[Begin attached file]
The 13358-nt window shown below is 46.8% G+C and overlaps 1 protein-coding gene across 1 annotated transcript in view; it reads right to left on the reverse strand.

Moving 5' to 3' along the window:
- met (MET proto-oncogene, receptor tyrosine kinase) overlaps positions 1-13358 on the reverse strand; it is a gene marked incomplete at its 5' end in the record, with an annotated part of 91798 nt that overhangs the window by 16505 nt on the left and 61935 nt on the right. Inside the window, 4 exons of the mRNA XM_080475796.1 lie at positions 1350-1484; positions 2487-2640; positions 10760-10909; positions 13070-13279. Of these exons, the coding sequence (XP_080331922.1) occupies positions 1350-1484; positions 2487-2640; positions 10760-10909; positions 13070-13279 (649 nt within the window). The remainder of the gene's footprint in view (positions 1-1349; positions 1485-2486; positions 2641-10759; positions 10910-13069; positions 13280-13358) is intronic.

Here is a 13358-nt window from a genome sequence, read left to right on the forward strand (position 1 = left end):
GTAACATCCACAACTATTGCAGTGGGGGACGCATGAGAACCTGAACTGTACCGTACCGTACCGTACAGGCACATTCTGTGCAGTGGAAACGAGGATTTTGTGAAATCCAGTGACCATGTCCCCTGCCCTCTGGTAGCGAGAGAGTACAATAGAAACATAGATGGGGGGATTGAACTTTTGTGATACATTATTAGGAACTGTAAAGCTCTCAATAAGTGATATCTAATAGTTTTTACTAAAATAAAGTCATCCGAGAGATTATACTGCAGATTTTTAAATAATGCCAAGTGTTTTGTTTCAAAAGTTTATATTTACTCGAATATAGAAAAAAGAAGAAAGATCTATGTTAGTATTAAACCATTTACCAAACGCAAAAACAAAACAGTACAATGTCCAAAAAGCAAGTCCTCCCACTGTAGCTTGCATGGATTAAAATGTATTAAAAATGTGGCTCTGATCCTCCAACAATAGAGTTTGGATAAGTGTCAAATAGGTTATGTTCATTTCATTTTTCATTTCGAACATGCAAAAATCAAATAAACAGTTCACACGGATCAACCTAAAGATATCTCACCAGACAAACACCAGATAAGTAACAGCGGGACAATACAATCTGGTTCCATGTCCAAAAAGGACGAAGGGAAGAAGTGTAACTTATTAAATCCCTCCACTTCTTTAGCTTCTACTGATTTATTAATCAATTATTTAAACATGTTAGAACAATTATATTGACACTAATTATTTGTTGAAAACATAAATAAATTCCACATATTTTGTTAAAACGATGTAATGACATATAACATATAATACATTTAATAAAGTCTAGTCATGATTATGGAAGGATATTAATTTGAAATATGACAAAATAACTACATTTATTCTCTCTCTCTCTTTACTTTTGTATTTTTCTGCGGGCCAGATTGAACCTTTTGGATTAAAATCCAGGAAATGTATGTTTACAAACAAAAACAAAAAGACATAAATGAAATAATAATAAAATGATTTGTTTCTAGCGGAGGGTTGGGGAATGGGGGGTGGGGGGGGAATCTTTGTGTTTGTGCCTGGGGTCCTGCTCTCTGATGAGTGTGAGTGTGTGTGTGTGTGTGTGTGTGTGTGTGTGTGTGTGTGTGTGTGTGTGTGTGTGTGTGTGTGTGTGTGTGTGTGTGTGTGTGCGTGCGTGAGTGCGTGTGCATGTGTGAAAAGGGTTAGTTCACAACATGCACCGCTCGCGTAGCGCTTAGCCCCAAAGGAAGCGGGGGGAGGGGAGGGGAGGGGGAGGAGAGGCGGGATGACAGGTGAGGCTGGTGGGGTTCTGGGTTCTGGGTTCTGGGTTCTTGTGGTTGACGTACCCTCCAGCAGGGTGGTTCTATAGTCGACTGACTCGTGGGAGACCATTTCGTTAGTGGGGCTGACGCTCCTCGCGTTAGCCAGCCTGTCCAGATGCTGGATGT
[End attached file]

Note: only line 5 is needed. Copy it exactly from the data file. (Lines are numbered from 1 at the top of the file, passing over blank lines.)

GTAACATCCACAACTATTGCAGTGGGGGACGCATGAGAACCTGAACTGTACCGTACCGTACCGTACAGGCACATTCTGTGCAGTGGAAACGAGGATTTTGTGAAATCCAGTGACCATGTCCCCTGCCCTCTGGTAGCGAGAGAGTACAATAGAAACATAGATGGGGGGATTGAACTTTTGTGATACATTATTAGGAACTGTAAAGCTCTCAATAAGTGATATCTAATAGTTTTTACTAAAATAAAGTCATCCGAGAGATTATACTGCAGATTTTTAAATAATGCCAAGTGTTTTGTTTCAAAAGTTTATATTTACTCGAATATAGAAAAAAGAAGAAAGATCTATGTTAGTATTAAACCATTTACCAAACGCAAAAACAAAACAGTACAATGTCCAAAAAGCAAGTCCTCCCACTGTAGCTTGCATGGATTAAAATGTATTAAAAATGTGGCTCTGATCCTCCAACAATAGAGTTTGGATAAGTGTCAAATAGGTTATGTTCATTTCATTTTTCATTTCGAACATGCAAAAATCAAATAAACAGTTCACACGGATCAACCTAAAGATATCTCACCAGACAAACACCAGATAAGTAACAGCGGGACAATACAATCTGGTTCCATGTCCAAAAAGGACGAAGGGAAGAAGTGTAACTTATTAAATCCCTCCACTTCTTTAGCTTCTACTGATTTATTAATCAATTATTTAAACATGTTAGAACAATTATATTGACACTAATTATTTGTTGAAAACATAAATAAATTCCACATATTTTGTTAAAACGATGTAATGACATATAACATATAATACATTTAATAAAGTCTAGTCATGATTATGGAAGGATATTAATTTGAAATATGACAAAATAACTACATTTATTCTCTCTCTCTCTTTACTTTTGTATTTTTCTGCGGGCCAGATTGAACCTTTTGGATTAAAATCCAGGAAATGTATGTTTACAAACAAAAACAAAAAGACATAAATGAAATAATAATAAAATGATTTGTTTCTAGCGGAGGGTTGGGGAATGGGGGGTGGGGGGGGAATCTTTGTGTTTGTGCCTGGGGTCCTGCTCTCTGATGAGTGTGAGTGTGTGTGTGTGTGTGTGTGTGTGTGTGTGTGTGTGTGTGTGTGTGTGTGTGTGTGTGTGTGTGTGTGTGTGTGTGTGTGTGCGTGCGTGAGTGCGTGTGCATGTGTGAAAAGGGTTAGTTCACAACATGCACCGCTCGCGTAGCGCTTAGCCCCAAAGGAAGCGGGGGGAGGGGAGGGGAGGGGGAGGAGAGGCGGGATGACAGGTGAGGCTGGTGGGGTTCTGGGTTCTGGGTTCTGGGTTCTTGTGGTTGACGTACCCTCCAGCAGGGTGGTTCTATAGTCGACTGACTCGTGGGAGACCATTTCGTTAGTGGGGCTGACGCTCCTCGCGTTAGCCAGCCTGTCCAGATGCTGGATGT